• Dustin Tinsley, Daniel Tinsley and Cole Azare. According to veterans who have participated in the lobbying trips, these three veterans worked closely with Jason Johns and acted as leaders of the effort.
  • Shelbi Lewark. Lewark, who is a vice chair of the Denver GOP, tells she was hired by Terry Snyder of Denver’s Integrated Legislative Solutions as a subcontractor and helped facilitate veterans’ participation in lobbying trips.
  • Michael Gibson and Sara Raak of Advocacy Group, Inc. This Washington D.C. firm helped facilitate travel arrangements, which included stays at the Trump International.
  • Sarah Durand. According to Daily Caller, this former chief of staff to Kentucky first lady Glenn Bevin solicited veteran Malachias Gaskin in Tennessee.
  • Shannon Bilbray-Axelrod. This current member of the Nevada state assembly was driven to resign from Las Vegas consulting firm Organized Karma after revealed she is a registered Saudi agent.
  • Dario Herrera. A former Clark County Commissioner who spent 45 months in a federal prison after being convicted of accepting bribes, Herrera solicited veterans to oppose JASTA, using an email address associated with Organized Karma.

The complaint notes that the Tinsleys, Azare, Durand and Herrera have not registered as foreign agents. has identified other individuals involved in the veterans campaign:

  • Tyler Campbell of LS2Group in Des Moines. Veteran Tim Cord tells us Campbell, who is registered under FARA, helped facilitate his trip to Washington. LS2group appears to have played a substantial role in the broader Qorvis effort against JASTA: At least six people associated with the firm registered as Saudi agents last fall, including the recently elected chair of the South Dakota GOP.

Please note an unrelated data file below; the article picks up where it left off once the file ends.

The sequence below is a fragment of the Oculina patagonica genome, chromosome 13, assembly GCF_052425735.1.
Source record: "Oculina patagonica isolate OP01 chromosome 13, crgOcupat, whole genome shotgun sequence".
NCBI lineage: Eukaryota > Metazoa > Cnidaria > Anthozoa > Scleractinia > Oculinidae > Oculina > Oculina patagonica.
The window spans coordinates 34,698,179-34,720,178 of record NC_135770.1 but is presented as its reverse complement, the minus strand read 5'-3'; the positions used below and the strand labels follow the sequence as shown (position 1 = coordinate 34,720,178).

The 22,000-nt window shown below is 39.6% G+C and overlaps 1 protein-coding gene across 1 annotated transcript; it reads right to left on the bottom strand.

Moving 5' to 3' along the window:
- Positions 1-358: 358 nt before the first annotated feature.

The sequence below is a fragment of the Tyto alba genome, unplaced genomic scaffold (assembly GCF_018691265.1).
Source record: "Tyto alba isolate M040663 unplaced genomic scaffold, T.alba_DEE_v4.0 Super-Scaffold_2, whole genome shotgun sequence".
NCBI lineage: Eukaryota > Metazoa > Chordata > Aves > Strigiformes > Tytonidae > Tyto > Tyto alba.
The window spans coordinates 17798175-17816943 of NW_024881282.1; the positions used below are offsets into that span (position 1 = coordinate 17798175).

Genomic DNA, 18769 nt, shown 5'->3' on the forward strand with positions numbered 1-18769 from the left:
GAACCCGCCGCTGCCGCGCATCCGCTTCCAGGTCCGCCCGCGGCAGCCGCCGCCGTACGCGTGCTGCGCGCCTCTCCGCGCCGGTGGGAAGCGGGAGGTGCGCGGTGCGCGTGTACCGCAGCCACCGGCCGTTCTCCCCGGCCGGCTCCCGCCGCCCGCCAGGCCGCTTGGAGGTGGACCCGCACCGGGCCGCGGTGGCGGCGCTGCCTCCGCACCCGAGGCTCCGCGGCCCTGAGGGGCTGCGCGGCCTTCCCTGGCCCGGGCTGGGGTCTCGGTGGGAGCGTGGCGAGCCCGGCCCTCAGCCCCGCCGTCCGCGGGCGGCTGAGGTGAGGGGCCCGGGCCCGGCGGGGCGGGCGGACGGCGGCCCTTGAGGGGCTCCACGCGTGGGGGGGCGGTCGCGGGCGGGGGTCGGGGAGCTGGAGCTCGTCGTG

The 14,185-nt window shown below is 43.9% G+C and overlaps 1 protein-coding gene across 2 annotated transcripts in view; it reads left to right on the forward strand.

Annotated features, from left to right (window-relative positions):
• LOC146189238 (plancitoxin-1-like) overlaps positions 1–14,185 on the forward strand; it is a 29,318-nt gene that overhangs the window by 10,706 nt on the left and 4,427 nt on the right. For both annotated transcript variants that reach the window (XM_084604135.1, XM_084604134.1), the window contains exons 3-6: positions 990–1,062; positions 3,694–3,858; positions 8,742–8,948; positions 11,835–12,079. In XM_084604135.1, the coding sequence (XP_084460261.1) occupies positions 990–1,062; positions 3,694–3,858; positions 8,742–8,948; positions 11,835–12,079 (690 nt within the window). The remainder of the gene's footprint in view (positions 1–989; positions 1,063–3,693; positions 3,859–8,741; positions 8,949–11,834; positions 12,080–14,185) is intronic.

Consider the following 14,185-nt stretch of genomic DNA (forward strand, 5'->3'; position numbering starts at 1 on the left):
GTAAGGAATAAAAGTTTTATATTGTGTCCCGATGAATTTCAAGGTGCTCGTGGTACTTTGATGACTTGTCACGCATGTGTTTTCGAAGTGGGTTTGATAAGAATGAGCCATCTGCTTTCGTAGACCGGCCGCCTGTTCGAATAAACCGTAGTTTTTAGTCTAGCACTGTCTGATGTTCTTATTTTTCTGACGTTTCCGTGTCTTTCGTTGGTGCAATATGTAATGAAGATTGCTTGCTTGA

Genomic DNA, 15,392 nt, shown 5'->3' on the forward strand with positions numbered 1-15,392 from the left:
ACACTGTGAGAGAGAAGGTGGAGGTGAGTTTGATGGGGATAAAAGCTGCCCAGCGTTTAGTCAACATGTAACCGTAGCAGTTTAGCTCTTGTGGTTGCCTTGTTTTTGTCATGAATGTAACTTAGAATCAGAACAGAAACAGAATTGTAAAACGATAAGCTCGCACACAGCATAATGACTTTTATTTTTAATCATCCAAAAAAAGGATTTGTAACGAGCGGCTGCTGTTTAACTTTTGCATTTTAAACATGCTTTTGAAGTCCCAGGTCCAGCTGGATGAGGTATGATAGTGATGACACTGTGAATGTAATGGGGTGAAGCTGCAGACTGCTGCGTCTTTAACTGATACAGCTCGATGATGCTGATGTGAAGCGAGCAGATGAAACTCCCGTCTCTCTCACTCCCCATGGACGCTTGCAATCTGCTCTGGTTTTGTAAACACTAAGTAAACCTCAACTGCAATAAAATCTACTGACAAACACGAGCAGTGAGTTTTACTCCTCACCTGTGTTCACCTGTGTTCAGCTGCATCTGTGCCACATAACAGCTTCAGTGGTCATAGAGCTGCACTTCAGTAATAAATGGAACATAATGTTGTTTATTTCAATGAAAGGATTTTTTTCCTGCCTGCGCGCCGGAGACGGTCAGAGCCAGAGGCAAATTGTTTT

• David Niffenegger. Tim Cord say Niffenegger recruited him for the lobbying effort. He is also an Iowan; it’s unclear if he was working in concert with LS2group.
  • Jordon Daniel. Lewark tells that she asked this Navy veteran and fellow Coloradan to help her recruit veterans.

Unregistered Agents Could Number in the Hundreds

Cole Azare

Qorvis’s veteran lobbying campaign resembles a multilevel marketing scheme. Although many in the top tiers complied with the requirement to register as a foreign agent, there appears to be broad noncompliance at the middle and lower levels of the operation.

For example, in addition to the Tinsleys, Azare, Durand and Herrera, was unable to find FARA registrations for Niffenegger and Daniel.

Some lobbyists appear to have contrived their own flawed interpretations of FARA. Take, for example, the case of Shelbi Lewark and Jordon Daniel.

In addition to recruiting several veterans for the FARA-registered Lewark, Daniel also participated in multiple lobbying trips. When asked Lewark if Daniel had registered, she said, “No, and that’s because Jordon does not get paid to recruit. This is something he has done all on his own.”

However, a staffer at the DOJ’s FARA office—speaking generally and not about the facts of this case—tells that compensation isn’t relevant; paid or not, all that matters is the fact that one is engaging in political activities on behalf of a foreign government.

By that standard, it would appear that, had Qorvis been faithful to FARA and devoted to ensuring compliance throughout this highly unusual operation, every individual involved in organizing the effort—and every single veteran who traveled to Washington at Saudi/Qorvis expense—would have submitted a short form registration statement to the DOJ.

Of course, that would first require uniformly notifying veterans that Saudi Arabia was behind the effort, and then alerting them of the need to register as agents of the kingdom accused of facilitating the 9/11 attacks.

Given there were approximately seven lobbying trips said to include upwards of 4o or 50 veterans at a time—and given the participation of many other individuals engaged in recruiting veterans to travel to Washington or to contact Congress—the number of Qorvis-linked individuals who failed to register with the DOJ could easily reach into the hundreds.

Saudi Agent: In Recruiting Vets, Not Important to Disclose Kingdom’s Role “Up Front”